Rachel Whiteread (b.1963) is internationally renowned as one of the greatest British artists of her generation. Casting familiar objects in raw materials such as plaster, rubber, concrete and resin, she transforms them into monuments to absent owners, and the traces of their anonymous lives. Whiteread is still perhaps best known in the UK for 'House', a concrete cast of an entire Victorian Terrace in London's East End that she completed in 1993 and which was controversially demolished shortly after. By 'turning the world inside out' through her casting process, Whiteread's objects become at once familiar and strange, both unnervingly intimate and quietly neutral.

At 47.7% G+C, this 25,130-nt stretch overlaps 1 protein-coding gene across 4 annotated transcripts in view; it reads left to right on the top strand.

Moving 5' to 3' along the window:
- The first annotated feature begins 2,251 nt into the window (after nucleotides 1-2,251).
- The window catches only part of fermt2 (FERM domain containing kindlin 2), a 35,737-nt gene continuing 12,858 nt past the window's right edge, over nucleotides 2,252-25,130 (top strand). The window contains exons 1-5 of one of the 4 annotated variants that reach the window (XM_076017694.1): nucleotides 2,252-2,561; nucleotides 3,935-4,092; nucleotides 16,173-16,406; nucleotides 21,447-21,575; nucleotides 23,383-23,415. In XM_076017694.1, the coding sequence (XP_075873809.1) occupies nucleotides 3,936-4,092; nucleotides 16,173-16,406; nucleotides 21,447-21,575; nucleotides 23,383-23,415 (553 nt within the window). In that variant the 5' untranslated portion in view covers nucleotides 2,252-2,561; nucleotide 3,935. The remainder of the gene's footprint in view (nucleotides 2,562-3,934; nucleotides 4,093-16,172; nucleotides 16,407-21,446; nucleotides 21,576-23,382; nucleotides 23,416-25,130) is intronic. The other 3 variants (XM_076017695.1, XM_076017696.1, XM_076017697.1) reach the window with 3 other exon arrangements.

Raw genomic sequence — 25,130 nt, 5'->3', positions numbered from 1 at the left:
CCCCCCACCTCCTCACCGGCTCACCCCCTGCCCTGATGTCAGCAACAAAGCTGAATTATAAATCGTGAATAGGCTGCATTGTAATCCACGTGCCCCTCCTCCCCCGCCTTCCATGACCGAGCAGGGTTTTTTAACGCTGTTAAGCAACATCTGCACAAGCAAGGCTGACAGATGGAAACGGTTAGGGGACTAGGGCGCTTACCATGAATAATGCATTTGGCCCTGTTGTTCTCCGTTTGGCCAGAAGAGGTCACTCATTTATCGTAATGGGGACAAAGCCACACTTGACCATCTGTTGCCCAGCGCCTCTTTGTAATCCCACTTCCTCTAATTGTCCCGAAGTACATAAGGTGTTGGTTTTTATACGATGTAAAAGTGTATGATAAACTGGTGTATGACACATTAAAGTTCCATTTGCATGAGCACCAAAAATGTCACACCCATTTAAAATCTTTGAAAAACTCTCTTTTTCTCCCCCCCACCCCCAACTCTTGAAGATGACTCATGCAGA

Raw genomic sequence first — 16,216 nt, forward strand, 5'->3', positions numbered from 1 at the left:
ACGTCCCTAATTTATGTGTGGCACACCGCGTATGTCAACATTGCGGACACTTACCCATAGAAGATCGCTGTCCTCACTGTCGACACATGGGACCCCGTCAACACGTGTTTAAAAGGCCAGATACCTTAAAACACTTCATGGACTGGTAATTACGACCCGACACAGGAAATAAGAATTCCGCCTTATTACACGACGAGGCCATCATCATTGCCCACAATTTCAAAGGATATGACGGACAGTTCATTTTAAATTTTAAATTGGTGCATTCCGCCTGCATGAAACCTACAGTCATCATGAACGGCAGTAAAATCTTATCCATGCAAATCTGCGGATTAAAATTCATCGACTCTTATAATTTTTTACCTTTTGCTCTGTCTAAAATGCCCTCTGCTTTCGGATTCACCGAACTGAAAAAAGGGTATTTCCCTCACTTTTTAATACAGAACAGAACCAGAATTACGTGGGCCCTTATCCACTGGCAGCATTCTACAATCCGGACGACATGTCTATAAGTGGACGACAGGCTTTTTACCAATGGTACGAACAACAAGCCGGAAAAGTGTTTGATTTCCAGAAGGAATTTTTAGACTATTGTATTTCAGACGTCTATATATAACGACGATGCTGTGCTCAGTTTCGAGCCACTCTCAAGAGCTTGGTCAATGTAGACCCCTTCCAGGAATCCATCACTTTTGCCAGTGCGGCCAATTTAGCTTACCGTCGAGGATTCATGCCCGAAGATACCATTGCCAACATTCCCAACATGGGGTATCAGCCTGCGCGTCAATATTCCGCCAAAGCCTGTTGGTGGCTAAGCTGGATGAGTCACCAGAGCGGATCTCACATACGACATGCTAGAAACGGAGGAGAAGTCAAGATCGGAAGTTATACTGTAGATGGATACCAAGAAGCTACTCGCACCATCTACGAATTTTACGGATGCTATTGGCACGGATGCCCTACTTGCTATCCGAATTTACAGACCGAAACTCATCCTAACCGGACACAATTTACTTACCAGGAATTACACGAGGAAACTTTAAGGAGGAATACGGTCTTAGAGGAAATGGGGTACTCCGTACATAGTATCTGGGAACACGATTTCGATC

Poet Robert 'Rabbie'? Burns (1759 - 1796) is widely held to be one of the greatest of literary figures in Scotland and his life and work is still celebrated every year on 25th January with Burns Night, at which is traditionally recited his "Address to a Haggis". Poems and songs for which Burns remains well known today include 'Auld Lang Syne'?, 'To a Mouse' and 'A Man's a Man for A' That'?.
This exhibition presented a recent sculpture chosen from Whiteread's own collection and a group of new works on paper, alongside an object with it's own very specific history: Robert Burn's breakfast table.